What the Megan Thee Stallion Discourse is Missing

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Stacy Lee Kong

Jan 06 2021

7 mins read

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Content warning: This newsletter contains references to sexual violence and transphobia.

I‘ve been thinking about Megan Thee Stallion for weeks. Okay, I’ve been thinking about her for longer than that (mainly because I was hoping 2020 would be Hot Girl Summer 2.0, SIGH) but after she was shot on July 12, it was less fun, more worry.

In the aftermath of the shooting, she was turned into a meme, her fans dragged her for only speaking up about violence against women when she became affected by it and random men on the internet—at least one of them a fellow rapper—made transphobic jokes about her.

As writer Tayo Bero pointed out in the Guardian earlier this week, “there is a painfully obvious lack of care when we talk about violence that is perpetrated against Black women; almost like society is unable to reconcile the gravity of the violence with the humanity of its victim.”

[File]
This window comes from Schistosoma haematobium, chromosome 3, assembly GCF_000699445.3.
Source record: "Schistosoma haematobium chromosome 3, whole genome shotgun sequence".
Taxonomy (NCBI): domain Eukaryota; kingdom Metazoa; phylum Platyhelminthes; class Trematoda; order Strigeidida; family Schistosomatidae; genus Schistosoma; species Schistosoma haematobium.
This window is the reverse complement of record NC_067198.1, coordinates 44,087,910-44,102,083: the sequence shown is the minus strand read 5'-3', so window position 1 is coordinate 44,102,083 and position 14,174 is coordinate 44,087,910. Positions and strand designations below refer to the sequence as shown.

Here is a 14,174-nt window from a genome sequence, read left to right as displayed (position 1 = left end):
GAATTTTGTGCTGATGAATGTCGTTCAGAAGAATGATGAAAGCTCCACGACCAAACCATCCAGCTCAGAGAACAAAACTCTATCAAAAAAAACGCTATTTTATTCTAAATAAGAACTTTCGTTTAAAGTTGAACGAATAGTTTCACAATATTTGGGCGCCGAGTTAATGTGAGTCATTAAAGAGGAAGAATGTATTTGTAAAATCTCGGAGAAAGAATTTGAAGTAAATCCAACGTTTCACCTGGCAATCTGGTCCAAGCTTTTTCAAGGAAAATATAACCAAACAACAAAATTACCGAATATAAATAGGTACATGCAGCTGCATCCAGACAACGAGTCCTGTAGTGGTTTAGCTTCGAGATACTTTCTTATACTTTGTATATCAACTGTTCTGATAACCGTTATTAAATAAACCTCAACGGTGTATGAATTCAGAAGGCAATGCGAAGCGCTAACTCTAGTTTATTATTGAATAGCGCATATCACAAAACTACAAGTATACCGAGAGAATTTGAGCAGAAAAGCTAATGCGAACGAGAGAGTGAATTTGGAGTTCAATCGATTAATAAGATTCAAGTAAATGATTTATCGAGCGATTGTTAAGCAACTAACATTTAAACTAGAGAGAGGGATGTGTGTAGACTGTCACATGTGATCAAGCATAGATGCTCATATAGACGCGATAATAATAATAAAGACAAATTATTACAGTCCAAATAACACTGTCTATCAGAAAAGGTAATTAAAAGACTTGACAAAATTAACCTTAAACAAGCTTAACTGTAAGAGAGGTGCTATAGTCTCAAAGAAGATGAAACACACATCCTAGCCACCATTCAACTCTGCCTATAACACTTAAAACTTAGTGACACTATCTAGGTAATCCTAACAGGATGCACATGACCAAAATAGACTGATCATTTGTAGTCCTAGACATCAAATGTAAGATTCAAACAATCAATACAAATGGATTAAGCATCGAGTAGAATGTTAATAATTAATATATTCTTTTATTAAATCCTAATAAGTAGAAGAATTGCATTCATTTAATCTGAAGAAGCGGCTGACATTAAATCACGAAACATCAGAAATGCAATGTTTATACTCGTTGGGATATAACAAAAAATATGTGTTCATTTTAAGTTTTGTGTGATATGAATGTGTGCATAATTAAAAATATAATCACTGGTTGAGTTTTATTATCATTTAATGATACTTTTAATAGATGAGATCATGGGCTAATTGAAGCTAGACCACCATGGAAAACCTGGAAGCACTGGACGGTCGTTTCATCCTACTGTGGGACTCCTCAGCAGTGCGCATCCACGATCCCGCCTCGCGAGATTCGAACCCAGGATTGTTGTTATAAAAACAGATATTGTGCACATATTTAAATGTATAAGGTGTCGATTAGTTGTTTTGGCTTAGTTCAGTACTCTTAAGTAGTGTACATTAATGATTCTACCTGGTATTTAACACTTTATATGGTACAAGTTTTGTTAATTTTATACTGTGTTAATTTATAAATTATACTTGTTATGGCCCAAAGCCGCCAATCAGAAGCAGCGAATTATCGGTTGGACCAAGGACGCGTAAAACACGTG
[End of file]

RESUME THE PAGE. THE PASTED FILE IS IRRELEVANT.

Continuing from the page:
But for some Black women—those with the “wrong” build, too-strong features, dark skin and an assertive personality—it’s not just misogynoir. It’s also transphobia.

Meg’s body, facial features and attitude don’t fit with stereotypical ideas of femininity

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It’s also not new.

If you are one of the youth, you may not remember this, but when Ciara first came on the scene, there were all sorts of rumours that she was trans. That language wasn’t necessarily mainstream—it was 2004—but I remember people expressing the idea that she “wasn’t really” a woman with conviction, like, “Oh, she’s actually a man.”

The rumours must have started with the release of her first two songs, “Goodies” and “1, 2 Step,” because by early 2005, Snopes had waded into the debate. But I still remember her next single, “Oh,” being used as proof that she wasn’t who she said she was. She was too tall, too muscular and her features were too strong for her to “really” be a woman, which was deeply problematic on two levels: it implied there was a correct way to be a woman (there isn’t) and that trans women aren’t women (they are).

And Ciara was not a one-off; as Twitter user @BasicBitching pointed out in a July 1 thread, similar rumours have circulated about Toni Braxton, Janet Jackson, Brandy, Nene Leakes, Wendy Williams, Lil Mama, Michelle Obama, Leslie Jones, Serena and Venus Williams and, now, Megan Thee Stallion.